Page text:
My FAQ about the Book of Common Prayer is my most-read post ever. So I decided to take the hint and do a whole series of these tongue-in-cheek posts about the spiritual disciplines and practices that give me hives. And what better time to start than Lent, the most-dour holiday?
You’re welcome. And now, without further ado:
Welcome to Lent–a Christian holiday so nebulous for Evangelicals it seems custom-designed to inspire anxiety. In other words, you could give something up, but you don’t have to if you don’t want to….Wait, you don’t want to give anything up? After what Jesus did? Really?
(See how we did that?)
You’re not exactly inspiring confidence.
Sorry! We just couldn’t help ourselves. We promise: no more faux guilt trips.
Ooookay, I guess my first question is—well, should I? Celebrate it at all? It kinda seems like the extra-credit holiday for Evangelicals. Like if you’re Catholic or Episcopalian, it’s required reading, but for Evangelicals, it’s a little ‘teacher-pet’. Right?
Talk to us about that great verb: “celebrate”.
Are you avoiding my question?
Only a little. Look: the spirit of “celebrate” might lessen your anxiety if you let it. If Lent was a celebration of something, instead of a burden, would that make it an easier choice?
Maybe my verb choice is off. Isn’t Lent all about penitence, not celebration?
Mourning, dancing—if you squint hard enough they clasp hands.
I have no idea what you’re talking about.
To mourn, you must have danced at some point. If you have nothing to lose, you don’t feel grief.
So I’m supposed to cheerful during Lent?
No—but maybe feeling the discomfort of sitting in sackcloth for a few weeks might wake you up enough to feel real joy at Easter.
But only if you want to. There’s no extra credit here. It’s more like choosing to inhabit all of the corners of the life God has given you, and not just the comfortable, easy ones.
So should I feel awful that I keep checking out loopholes to see how often I can get away with eating chocolate or drinking coffee in the weeks before Easter? I mean, so it still counts.
Counts towards what? Your GPA? You really are fixated on that graded curve, aren’t you?
Go easy on me: I did sit in a classroom for more than a decade.
I guess I just wonder what I’m supposed to be getting out of Lent? How uncomfortable do I have to make myself for it to work?
Lent isn’t a colon cleanse—it’s a spiritual practice. It doesn’t “work” or “not work”. Look, it’s like parenting. Sometimes, the best moments with your kids involve sitting still long enough to actually hear what your six-year-old is jabbering about, and realizing she’s jabbering about wonder and joy.
I know I’m too goal-oriented. But is that all bad?
Not necessarily. It’s just a product of your age. However, that’s not the age Jesus lived in, so perhaps we postmodern creatures have a harder time comprehending him.
Fair point. Still, I don’t feel any closer to knowing whether I should give something up or not.
The fact that you keep asking makes us think you kind of want to give something. Why?
Oh—I guess, I guess I want to feel—part of something.
That’s a wonderful reason to give something up. Do you see how that spirit could be a kind of celebration? It’s like signing up to be part of the party setup, instead of just showing up for the live bird release at church on Easter Sunday, saying “Ahhhh,” and going home to watch TV.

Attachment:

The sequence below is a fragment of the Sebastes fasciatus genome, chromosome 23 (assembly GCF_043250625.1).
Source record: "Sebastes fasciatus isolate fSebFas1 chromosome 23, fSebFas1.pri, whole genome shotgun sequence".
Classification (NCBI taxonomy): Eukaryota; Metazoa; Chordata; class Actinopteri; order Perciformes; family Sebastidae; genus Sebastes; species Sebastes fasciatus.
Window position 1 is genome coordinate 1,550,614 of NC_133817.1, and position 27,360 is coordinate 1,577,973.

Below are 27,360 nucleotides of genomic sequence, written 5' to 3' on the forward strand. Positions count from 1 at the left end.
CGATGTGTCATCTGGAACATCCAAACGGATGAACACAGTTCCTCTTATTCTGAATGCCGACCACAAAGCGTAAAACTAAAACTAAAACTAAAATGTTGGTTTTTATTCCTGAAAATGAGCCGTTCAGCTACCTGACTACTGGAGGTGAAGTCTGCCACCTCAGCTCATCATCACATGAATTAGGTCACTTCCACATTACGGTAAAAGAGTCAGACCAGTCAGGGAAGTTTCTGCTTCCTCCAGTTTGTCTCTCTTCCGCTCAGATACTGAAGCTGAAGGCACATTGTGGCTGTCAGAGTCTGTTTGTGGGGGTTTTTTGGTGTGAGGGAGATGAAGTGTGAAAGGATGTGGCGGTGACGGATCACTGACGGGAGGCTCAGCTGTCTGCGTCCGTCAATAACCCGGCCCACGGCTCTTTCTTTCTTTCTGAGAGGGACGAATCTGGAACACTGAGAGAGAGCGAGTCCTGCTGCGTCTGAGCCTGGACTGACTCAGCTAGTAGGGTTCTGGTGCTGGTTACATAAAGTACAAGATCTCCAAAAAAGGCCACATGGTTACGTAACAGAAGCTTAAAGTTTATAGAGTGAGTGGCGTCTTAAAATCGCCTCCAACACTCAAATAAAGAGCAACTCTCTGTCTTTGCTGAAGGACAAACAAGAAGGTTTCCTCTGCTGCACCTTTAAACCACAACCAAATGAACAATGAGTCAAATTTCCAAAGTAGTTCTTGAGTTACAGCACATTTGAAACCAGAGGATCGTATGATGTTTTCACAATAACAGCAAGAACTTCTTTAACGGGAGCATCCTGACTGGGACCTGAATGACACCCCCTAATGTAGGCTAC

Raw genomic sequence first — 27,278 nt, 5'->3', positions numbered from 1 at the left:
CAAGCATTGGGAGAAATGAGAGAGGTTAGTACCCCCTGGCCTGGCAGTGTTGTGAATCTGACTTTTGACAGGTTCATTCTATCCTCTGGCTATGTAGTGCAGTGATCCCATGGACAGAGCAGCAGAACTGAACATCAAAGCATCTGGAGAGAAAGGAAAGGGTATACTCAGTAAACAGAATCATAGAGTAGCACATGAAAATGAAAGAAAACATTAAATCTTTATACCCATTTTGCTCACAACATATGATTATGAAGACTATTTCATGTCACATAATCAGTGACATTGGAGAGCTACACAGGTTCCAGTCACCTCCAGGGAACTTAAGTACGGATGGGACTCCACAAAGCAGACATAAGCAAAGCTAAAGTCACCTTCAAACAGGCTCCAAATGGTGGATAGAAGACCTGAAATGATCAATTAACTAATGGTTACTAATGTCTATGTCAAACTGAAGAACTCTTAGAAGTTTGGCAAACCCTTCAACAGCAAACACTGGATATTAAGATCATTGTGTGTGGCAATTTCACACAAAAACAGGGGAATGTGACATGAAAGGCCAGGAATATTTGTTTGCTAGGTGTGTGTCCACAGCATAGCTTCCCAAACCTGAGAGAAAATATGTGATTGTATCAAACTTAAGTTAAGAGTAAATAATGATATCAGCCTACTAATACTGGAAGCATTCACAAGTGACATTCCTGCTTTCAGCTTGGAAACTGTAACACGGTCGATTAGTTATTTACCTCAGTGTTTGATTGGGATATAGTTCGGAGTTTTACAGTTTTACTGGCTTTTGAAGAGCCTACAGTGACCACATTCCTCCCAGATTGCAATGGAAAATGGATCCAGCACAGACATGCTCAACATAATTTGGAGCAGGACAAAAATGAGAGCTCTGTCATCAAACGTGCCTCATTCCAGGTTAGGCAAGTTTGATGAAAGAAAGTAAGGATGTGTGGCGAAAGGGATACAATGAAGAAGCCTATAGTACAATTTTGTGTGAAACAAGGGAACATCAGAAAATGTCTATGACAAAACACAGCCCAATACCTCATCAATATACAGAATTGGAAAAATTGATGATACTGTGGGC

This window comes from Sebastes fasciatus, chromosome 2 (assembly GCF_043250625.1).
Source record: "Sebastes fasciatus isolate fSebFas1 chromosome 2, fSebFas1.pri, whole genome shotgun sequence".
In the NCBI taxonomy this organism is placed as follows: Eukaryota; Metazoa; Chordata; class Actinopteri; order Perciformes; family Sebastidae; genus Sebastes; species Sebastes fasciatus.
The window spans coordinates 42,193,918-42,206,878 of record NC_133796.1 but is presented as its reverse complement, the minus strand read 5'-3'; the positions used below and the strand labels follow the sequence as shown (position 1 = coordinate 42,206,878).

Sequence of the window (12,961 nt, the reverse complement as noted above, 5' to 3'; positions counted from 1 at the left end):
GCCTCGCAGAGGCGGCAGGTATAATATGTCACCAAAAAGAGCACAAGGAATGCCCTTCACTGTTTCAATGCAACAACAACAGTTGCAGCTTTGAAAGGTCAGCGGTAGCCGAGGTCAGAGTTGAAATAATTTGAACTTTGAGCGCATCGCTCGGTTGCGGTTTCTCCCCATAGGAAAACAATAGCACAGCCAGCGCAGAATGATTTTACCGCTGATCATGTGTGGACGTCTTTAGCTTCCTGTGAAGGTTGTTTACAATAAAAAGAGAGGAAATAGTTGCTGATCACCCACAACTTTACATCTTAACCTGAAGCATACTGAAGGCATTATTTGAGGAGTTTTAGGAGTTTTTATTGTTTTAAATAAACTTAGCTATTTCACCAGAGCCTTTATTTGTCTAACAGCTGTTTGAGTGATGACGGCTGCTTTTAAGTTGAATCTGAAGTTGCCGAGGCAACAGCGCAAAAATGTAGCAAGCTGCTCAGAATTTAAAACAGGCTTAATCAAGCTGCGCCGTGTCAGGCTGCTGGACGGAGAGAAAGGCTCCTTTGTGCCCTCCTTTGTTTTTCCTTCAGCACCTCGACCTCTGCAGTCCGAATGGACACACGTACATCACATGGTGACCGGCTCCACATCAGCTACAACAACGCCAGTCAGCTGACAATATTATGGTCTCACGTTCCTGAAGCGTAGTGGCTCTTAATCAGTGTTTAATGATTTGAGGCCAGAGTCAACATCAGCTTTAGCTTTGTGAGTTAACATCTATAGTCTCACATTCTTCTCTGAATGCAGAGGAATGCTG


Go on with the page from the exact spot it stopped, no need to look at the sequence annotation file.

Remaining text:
Not to say that the work won’t be inconvenient or taxing or never annoy you. Just that there’s joy in going deeper into anything, including discomfort.
So how do I choose what to give up? How do I not guilt myself into being extreme? I feel like I either go overboard or ignore it altogether.
If you need a goal, maybe focus on being present. What could you give up that might calm twitchiness or distraction or disengagement? What actually will remind you, over and over, that you are in a special time of year?
It could be anything. The classic of no meat is time-tested. Or you could give up something digital, since that’s the gluttony of our age. Or a habit that takes you away from being present with people.
And start simple. You can always add-on later. That feels better than scaling back because you overcommitted.
None of that is bad advice. So why do I still feel worried about committing to it?
You’re better able to answer that question than us.
Because—because I’m afraid I won’t follow through? That I’ll prove how fickle I am, again and again and again?
That’s a lot riding on milk chocolate. No wonder you’re anxious.
Maybe Lent could be more about acknowledging each moment you don’t reach for a Hershey’s Kiss, and thanking God for being present with you in that moment. If you only participate in half of Lent, or a week, or even one day, you have still kept awake for a moment in the garden with Jesus.
What if the bar was so low you could never trip over it?
All of it is optional. All of it is an invitation, not a gold star. There’s no way to do it wrong. You might be surprised by how abstaining from something fills you up even more than candy.
I’m glad you reminded me that I kind of want to do this.
We are strange creatures, aren’t we? We are thirsty to feel the ache we normally gloss over. We are thirsty for mourning, even when it frightens us.
Can we pray for you? Jesus, help us to enter into Lent with a spirit of odd celebration. May we remember that at every moment, you let us choose how deeply we want to follow you, never condemning us for our weakness. Lord, empower us to become more than shallow celebrants. Help us to find joy in taking up our petite crosses and preparing for the bigger ones we think we can’t handle. Help us to keep watch with you during these forty days, Lord. Amen.